In This Issue...
- A Theology of Humor by Cheryl Taylor
- Ministering With Humor by Stephanie Nance
- Christian Leaders Having Fun? by Pam Morton with Kathy Jingling
- The Health Benefits of Humor and Laughter by Dwenda Gjerdingen, MD, MS
Eric and Leila Ojala
Summit County, Colorado
"Christians are people who vote for George W. Bush, hate homosexuals, and don't recycle."
When Eric and Leila Ojala arrived in Summit County, Colorado in 2007 on an exploratory trip, these were the perceptions that many residents had in regards to Christianity.
Offering passersby $5 for 5 minutes of their time, they found the people of Summit County to be fiercely spiritual, but anti-Christian. Eric and Leila quickly realized that they had a lot of work ahead of them. "We couldn't redefine church," says Eric. "We had to redefine Christianity."
In order to do that, Eric and Leila, along with copastors Jeff and Cheryl McElhattan, knew they had to grow a tightly-knit core team. "Once we all moved here in 2008, we really started focusing on building hardcore community and trust among our team," explains Leila. "We put an entire year into getting to know the team and that factors in to how we want to see this church happen."
Eric and Leila believe that discipleship needs to happen through community, and that one person can't take on the full responsibility of discipleship for another person. "We all add into others lives," says Leila. "We believe that people will be more interested in Jesus if they see His body as something they actually want to join, instead of run from. We want them to be able to see a group of Christians who really love and sacrifice for each other. We think that's the kind of community people will actually want to be a part of."
With their team established and living in a culture of love and service to one another, they began attending missions school — Summit County Missions School. A mostly transitory area with only 30,000 full-time residents, they knew it would be a unique challenge. "Many of the residents are 18-year-olds who want to take a year before college to work at a ski resort, or migrant workers and small business owners," Leila explains. "We decided that we could fight against it and have something stable or make it so simple that we don't have to worry about it."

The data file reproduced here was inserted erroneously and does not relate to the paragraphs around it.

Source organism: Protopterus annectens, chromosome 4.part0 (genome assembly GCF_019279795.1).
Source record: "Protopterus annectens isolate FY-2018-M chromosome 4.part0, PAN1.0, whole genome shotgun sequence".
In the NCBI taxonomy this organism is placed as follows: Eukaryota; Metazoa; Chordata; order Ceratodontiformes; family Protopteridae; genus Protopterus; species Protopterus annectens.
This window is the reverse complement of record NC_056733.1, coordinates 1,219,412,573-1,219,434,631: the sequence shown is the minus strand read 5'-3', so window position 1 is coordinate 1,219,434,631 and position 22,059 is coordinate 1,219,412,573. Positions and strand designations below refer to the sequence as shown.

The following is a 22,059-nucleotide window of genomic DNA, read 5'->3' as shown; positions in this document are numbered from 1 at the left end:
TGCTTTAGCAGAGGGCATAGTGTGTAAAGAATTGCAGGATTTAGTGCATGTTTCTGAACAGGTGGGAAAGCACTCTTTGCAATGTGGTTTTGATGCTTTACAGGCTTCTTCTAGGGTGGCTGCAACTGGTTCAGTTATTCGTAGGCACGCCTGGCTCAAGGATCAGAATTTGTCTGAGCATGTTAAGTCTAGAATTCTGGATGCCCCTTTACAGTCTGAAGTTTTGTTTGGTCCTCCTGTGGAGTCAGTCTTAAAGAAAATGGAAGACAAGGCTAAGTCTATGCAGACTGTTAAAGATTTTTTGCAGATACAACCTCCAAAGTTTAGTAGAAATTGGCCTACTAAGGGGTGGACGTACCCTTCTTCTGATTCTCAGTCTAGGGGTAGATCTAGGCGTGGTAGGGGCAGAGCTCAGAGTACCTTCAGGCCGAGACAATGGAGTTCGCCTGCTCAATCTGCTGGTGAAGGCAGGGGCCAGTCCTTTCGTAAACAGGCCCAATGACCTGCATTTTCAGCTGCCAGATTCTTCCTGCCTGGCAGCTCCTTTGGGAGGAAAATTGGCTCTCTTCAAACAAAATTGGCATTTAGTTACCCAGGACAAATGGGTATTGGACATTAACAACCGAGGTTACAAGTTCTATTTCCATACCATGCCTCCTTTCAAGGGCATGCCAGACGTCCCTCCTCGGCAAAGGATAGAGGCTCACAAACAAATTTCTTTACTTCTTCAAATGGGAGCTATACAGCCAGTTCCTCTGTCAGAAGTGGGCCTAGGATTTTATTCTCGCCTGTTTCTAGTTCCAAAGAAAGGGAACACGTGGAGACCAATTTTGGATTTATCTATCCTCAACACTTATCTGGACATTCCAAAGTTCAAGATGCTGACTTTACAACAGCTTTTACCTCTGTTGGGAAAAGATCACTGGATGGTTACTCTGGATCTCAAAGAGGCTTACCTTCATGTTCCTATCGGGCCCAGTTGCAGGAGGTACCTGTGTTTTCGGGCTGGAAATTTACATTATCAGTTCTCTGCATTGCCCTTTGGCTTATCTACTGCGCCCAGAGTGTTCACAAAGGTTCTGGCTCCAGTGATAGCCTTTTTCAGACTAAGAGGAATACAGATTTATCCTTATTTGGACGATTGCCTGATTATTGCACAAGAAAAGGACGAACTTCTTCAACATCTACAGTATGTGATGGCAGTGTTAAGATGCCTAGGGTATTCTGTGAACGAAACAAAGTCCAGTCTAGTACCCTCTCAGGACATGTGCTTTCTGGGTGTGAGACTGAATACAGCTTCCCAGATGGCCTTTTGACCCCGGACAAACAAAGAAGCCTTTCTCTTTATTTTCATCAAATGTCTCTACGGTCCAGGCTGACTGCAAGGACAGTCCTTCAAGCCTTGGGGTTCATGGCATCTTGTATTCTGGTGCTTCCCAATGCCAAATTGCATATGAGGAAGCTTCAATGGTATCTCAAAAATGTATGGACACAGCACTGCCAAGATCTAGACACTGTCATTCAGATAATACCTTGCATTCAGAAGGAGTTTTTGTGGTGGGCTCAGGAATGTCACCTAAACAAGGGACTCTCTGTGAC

The simplistic option won out and the core team of Elements Church began inviting coworkers, neighbors, and others in the community into their lives. "We're trying to be as organic as possible. We've found that people want to ask questions and be heard, so we get together for coffee and talk," Eric says. "Our main concern is inviting people into our lives."
With this in mind, Eric and Leila have opted to start house churches around the county. "We want to start a church-planting movement, but they might never have a building attached to them," Leila says. "We want to multiply, to plant churches that plant churches, and make disciples who make disciples."
Rather than using traditional routes of mailers and advertising, Elements Church has found that simply experiencing life with their new friends opens up opportunities to bring them into their weekly home church meetings. "We let people into our lives and then they want to come see what we do in our services," Eric explains. "We've actually built credibility that way." In fact, the majority of those who have come to Christ as a result of Elements Church have done so outside of their house church services.
Since 2008, the Elements Church team has had the opportunity to see people come to know Christ as well as watch others take great strides in their faith journeys. Building relationships with people who have lifestyles very different from their own, Eric and Leila have often found themselves in uncharted territory. "Sometimes we look at each other and say, â€˜This isn't in the manual,'" Eric admits. "There are times that we feel like we have no clue what we're doing, but it's been a great time for us to get closer to Jesus and rely on the Holy Spirit more than we ever have before."
Through these situations, the couple has even found a change happening in themselves. "We've stopped seeing people as souls or projects, and started viewing them as our friends. Now we don't just want to see them receive Christ, but we want to help them be whole in every area of their lives," says Eric. "We've fallen in love with these people."
Used with the permission of the Church Multiplication Network.